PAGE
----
As I said, Gadaffi was an African leader who while the West may not have liked him, was a hero to many other African nations because he provided money to help build up African nations and to form alliances to strengthen their defenses against what has destroyed that continent for centuries now, Western Imperialism. Bishop Tutu and Mandela called him 'brother' Mandela because of his help for South Africa during Apartheid.

We here in the West have no clue about other cultures and look very much like the old British, Belgian, French and other imperial powers who ravaged that continent in the past. Her remark, regardless of why she made, shocked most Africans. Bishop Tutu was restrained in his criticism, being such a decent human being, but that he commented at all, shows the incredulity that anyone could react in any way other than horror and condemnation.

Also, many people do believe her visit to Libya was to push the 'rebels/Qatar troops and the rest of the 'boots on the ground' there to hurry up and finish the job.

We need to leave these countries alone. Reading the African media after Gadaffi's death and their reaction compared to the Western media, shows that we share now the old Imperialist view of 'brown people' and they know it. As one well respected African writer said, the killing of Gadaffi, 'our brother and champion of African independence' was a 'tragic return to the old Imperialism and a very sad day for Africa'. We are so arrogant really and that was personified by Hillary's behavior throughout that entire travesty.

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Response to sabrina 1 (Reply #88)

Sat Dec 1, 2012, 12:04 PM

93. You are aggrandizing a person that does not deserve it.

Gadaffi was nothing more than a tyrant and a dictator, don't glorify him as some form of demigod to the people of his country. He brutally oppressed them, just as much as Saddam Hussein and others of their ilk did in their respective nations.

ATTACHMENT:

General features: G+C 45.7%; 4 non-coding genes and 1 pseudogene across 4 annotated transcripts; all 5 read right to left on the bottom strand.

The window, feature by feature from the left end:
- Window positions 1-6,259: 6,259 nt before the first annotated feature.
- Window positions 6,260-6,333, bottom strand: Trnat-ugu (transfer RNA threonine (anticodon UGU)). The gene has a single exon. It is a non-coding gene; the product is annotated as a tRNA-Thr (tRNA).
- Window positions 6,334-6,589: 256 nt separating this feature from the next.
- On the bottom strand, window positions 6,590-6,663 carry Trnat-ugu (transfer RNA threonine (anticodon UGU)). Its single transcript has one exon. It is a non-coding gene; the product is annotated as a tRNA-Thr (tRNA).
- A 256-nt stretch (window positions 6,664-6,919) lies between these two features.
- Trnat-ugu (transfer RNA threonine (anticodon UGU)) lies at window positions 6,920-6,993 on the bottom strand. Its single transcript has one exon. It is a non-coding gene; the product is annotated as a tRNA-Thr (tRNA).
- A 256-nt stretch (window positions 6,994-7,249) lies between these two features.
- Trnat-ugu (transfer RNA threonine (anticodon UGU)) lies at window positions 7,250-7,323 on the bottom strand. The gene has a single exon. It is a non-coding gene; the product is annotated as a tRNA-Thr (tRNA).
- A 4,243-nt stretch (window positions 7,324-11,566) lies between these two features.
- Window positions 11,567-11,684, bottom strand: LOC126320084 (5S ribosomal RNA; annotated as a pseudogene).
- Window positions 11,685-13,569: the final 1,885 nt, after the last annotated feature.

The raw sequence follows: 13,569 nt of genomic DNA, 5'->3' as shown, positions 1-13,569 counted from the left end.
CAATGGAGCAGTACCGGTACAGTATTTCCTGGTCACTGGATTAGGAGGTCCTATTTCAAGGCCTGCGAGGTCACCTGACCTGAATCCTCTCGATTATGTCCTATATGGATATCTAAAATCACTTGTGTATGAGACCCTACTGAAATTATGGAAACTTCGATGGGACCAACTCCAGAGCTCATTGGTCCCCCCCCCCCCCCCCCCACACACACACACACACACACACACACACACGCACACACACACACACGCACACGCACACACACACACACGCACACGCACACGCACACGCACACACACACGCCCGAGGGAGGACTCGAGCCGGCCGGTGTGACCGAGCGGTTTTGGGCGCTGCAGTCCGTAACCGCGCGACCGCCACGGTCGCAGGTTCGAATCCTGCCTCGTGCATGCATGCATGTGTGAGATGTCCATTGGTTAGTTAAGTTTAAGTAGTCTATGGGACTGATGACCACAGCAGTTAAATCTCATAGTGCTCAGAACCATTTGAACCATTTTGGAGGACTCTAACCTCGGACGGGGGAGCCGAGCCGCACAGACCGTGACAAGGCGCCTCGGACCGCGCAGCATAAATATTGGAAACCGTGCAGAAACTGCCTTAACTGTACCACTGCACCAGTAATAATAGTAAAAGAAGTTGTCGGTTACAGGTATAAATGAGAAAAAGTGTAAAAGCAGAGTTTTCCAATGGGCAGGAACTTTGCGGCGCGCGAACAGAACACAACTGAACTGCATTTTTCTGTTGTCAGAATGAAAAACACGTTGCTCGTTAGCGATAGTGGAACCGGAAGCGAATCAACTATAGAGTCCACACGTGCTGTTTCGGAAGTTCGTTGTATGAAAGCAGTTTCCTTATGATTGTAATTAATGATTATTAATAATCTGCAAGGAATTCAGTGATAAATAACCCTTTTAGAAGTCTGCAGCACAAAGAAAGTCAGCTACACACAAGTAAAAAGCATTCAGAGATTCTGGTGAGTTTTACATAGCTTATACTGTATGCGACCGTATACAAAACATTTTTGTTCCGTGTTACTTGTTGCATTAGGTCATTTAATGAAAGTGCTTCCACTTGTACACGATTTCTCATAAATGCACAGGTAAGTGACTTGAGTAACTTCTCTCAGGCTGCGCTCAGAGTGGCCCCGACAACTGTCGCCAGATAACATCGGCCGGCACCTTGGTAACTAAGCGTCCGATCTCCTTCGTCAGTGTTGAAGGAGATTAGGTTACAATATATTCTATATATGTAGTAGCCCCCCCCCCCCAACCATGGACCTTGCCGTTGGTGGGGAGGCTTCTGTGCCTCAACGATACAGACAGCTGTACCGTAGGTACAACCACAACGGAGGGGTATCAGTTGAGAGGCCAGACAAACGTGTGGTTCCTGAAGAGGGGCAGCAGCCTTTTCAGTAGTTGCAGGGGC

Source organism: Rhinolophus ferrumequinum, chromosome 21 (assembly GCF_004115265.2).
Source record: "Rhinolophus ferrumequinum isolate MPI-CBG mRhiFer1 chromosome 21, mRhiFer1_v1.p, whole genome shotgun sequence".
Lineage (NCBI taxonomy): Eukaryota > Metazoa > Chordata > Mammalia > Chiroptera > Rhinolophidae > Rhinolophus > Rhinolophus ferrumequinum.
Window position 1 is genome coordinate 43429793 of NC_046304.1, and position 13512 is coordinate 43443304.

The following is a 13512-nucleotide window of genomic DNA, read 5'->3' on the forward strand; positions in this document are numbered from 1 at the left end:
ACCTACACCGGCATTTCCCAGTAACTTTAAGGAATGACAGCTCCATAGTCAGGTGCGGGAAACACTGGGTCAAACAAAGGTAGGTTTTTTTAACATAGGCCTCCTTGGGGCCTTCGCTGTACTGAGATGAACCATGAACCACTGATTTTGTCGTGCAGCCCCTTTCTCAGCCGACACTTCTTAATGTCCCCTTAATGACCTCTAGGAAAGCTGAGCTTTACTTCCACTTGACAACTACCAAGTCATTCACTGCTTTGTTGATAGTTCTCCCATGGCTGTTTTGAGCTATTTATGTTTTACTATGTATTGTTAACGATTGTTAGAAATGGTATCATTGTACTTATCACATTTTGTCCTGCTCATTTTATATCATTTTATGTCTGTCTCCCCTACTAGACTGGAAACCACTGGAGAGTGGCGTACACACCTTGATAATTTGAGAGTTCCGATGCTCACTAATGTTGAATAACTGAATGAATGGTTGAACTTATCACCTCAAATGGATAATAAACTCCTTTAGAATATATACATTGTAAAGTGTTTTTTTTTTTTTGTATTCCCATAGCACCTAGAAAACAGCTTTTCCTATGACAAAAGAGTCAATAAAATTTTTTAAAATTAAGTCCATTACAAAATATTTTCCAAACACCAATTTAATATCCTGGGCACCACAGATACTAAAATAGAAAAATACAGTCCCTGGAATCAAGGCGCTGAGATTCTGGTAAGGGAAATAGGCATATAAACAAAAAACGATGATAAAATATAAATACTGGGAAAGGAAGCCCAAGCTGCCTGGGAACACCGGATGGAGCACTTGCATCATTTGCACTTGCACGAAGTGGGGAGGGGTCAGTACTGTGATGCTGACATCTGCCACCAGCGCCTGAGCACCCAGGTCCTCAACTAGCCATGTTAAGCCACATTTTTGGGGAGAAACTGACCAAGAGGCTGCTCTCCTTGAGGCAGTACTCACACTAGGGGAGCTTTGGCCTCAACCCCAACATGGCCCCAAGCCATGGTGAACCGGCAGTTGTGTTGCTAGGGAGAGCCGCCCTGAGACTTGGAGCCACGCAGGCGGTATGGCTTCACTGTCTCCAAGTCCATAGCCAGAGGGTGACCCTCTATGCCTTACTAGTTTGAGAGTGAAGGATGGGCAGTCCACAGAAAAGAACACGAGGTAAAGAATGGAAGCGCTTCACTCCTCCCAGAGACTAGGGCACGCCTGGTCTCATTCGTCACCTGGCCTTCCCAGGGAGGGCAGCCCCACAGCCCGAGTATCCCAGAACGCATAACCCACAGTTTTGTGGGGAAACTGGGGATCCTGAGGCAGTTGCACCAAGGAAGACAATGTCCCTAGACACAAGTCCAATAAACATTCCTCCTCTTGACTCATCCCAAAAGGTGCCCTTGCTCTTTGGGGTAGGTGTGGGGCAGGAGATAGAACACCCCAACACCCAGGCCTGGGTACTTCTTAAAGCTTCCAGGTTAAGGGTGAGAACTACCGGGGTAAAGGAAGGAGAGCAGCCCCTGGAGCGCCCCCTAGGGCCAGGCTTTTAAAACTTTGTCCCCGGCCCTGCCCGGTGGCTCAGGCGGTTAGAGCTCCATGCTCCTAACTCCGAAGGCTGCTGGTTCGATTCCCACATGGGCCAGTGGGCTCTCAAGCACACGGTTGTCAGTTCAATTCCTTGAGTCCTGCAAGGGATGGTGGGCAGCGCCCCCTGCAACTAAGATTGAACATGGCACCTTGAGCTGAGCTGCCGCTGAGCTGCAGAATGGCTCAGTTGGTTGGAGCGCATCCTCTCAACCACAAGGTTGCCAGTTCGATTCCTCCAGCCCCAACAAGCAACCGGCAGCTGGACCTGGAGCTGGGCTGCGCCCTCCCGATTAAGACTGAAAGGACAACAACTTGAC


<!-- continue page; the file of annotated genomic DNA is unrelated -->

The US did not directly kill Gadaffi, his own people captured and killed him. The same as the Syrians will do with Assad whenever they finally get him.

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Response to Beacool (Reply #93)

Sat Dec 1, 2012, 01:17 PM

96. Lol, what I posted were facts about his place in Africa. I fyi, was always opposed to

'bringing him back into the fold'. Africa is none of our business, so what are we doing there?

Talk to the world leaders who, if as you say he was a brutal dictator, had no problem strengthening his power right up to the beginning of the invasion. And we do not know who killed him. Which is, we are told, why no one has been arrested yet for that war crime.

?w=360&h=235














Just a few of the world leaders who regularly dealt with this dictator over the objections of people like me. Not to mention all the Big Corps who were in Libya making money, who didn't have much to say about what he was doing to his own people.

And all of the US Entertainers who regularly performed for him and his sons.

Were you yelling then about associating with and taking money from and paying this man you are now so outraged over? The time to be outraged was then.

We have a few other brutal dictators many of us have been asking that the US stop supporting right now. Karamov of Uzekistan eg. Why are we sending him money as he brutalizing and kills his own people?

We have been asking for years that the US stop supporting dictators, like Mubarak and Ben Ali and the Bahrain Royal family, the Kuwaitis.

I take seriously people suddenly having a problem with supporting dictators who have always had a problem with it.